For all patients, exclusion criteria were final imaging report did not confirm the HCC or colorectal metastases and low quality MR images.

After reviewing the medical records, we found 274 patients that met inclusion criteria, however 90 patients were excluded because the final imaging report was did not confirm the HCC or colorectal metastases and 24 because the quality of all contrast study phases was low.

The final study population included 70 HCC patients (33 women and 37 men, mean age 68 years, range, 52–83 years) with 158 nodules (tumor diameter between 1 to 2 cm) and 90 colorectal liver metastases patients (42 men and 48 women, mean age 63 years, range 38–80 years).

According to our imaging protocol, all HCC patients were subject to MR study at time 0 (MR0), after 3 (MR3) and 6 months (MR6) using two different CM. Gd-EOB-BTPA was injected at MR0 and MR6, while Gd-BT-DO3A was injected at MR3. The mean interval between pathologic examination and last MR study (MR6) was 15 days (range 4–28 days). This protocol is chose for nodules that are not classify as “typical HCC”, according to major and ancillary imaging features of LI-RADS [2, 3]. No patients were subject any treatment between T0 and T6. In this study we evaluated few patients (25 out of 70, 35.7%) that we assessed in our previous study [2].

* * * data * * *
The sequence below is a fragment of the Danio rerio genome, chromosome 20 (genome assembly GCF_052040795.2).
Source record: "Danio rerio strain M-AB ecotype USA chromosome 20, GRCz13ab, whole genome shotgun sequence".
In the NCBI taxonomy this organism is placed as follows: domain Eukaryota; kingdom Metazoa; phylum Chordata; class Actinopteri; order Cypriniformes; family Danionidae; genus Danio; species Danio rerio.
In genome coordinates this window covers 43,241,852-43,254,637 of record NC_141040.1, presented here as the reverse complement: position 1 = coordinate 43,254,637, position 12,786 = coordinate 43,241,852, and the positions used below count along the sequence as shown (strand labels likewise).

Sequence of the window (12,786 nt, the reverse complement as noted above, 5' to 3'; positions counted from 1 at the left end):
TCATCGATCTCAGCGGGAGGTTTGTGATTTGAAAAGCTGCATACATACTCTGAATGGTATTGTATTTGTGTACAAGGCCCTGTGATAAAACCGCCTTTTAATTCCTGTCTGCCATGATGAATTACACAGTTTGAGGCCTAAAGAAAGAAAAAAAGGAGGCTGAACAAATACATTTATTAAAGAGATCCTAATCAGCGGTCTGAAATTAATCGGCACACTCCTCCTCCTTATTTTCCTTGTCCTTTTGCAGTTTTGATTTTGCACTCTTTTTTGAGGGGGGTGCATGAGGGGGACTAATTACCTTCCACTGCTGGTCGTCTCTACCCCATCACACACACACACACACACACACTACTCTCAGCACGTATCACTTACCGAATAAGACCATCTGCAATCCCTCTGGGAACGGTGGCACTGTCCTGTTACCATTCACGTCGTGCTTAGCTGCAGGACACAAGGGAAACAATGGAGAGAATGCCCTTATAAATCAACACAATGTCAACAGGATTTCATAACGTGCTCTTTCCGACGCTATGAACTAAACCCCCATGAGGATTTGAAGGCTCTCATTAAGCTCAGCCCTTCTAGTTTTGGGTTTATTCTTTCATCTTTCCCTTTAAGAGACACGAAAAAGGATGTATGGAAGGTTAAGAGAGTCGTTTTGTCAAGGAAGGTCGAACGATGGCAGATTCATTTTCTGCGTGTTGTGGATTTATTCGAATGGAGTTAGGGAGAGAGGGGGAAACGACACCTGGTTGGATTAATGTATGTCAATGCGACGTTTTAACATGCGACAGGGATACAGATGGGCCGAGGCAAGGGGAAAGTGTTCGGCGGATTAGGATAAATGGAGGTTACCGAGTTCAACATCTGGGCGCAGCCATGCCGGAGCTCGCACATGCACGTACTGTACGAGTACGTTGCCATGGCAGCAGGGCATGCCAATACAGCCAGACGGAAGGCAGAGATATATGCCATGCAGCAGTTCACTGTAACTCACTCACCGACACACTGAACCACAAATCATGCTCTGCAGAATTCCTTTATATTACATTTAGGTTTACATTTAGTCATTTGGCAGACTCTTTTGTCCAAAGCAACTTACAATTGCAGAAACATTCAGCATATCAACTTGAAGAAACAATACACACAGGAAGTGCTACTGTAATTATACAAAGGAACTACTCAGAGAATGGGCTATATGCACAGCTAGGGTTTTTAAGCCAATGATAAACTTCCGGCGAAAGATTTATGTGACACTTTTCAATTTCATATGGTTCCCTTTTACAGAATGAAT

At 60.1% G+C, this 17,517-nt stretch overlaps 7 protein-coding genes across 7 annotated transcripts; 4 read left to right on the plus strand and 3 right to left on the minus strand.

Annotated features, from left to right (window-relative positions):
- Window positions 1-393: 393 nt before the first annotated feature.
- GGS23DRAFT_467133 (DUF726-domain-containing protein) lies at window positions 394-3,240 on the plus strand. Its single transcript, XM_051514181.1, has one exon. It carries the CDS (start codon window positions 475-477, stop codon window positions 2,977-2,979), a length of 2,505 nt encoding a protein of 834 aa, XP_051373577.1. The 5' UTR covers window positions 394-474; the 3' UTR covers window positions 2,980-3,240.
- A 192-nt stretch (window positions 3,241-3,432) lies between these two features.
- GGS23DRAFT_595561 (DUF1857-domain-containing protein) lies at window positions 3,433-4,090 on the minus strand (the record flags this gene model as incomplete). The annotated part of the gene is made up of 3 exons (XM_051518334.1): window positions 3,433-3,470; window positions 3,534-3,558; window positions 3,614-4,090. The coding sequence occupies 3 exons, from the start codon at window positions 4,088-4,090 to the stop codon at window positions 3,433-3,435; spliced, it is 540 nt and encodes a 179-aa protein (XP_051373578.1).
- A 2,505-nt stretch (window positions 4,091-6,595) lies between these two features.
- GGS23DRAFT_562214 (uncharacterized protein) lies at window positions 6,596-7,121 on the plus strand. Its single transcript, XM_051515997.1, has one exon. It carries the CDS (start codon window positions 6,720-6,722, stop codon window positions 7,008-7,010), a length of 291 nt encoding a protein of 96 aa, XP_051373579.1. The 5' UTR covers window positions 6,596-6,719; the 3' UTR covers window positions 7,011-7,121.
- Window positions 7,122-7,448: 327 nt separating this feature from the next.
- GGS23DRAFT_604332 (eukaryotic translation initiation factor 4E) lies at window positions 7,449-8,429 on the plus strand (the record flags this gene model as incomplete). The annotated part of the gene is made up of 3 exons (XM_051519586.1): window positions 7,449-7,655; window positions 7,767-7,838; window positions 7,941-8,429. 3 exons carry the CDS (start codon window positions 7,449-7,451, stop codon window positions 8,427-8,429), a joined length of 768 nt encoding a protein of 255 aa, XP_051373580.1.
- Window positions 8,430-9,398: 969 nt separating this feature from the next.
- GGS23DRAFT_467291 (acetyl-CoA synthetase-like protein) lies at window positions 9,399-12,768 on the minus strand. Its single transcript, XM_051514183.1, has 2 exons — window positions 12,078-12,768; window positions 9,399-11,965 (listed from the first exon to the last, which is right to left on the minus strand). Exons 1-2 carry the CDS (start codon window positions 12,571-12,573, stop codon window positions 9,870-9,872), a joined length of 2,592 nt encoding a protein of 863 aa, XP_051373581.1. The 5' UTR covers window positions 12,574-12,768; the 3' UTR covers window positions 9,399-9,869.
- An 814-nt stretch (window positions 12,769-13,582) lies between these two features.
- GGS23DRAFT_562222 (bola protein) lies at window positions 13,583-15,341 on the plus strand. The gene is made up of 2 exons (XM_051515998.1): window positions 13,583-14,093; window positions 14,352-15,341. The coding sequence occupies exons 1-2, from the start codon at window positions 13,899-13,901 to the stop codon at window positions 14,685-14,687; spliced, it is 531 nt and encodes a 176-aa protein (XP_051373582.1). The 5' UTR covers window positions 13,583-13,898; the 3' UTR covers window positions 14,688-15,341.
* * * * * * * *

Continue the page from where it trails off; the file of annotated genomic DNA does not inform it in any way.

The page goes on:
Among colorectal liver metastases patients, in 47 subjects the primary cancer was located in the rectum and in the remaining 43 subjects it was located in the colon. All patients had an adenocarcinoma and 63 patients underwent previous chemotherapy. An overall number of 370 lesions were counted in 90 patients (mean 6.4/patient, range 1–31).

Sixty-nine patients (63 patients had chemotherapy and 6 had no history of chemotherapy) underwent MR study with Gd-EOB-BTPA as a pre- surgical study to assess the resectability of the lesions, and 21 underwent MR study with Gd-BT-DO3A since we decided the use of this contrast medium for perfusion lesion assessment.

The diagnosis of metastases was retrospectively established on the basis of surgery in 42 cases, of MR follow-up in 29 cases, and by other imaging modalities (multidetector computed tomography (MDCT) and contrast-enhanced ultrasound (CEUS) in agreement) in 19 cases. The mean interval between pathologic examination and MR study was 9 days (range 4–18 days).

MR imaging protocol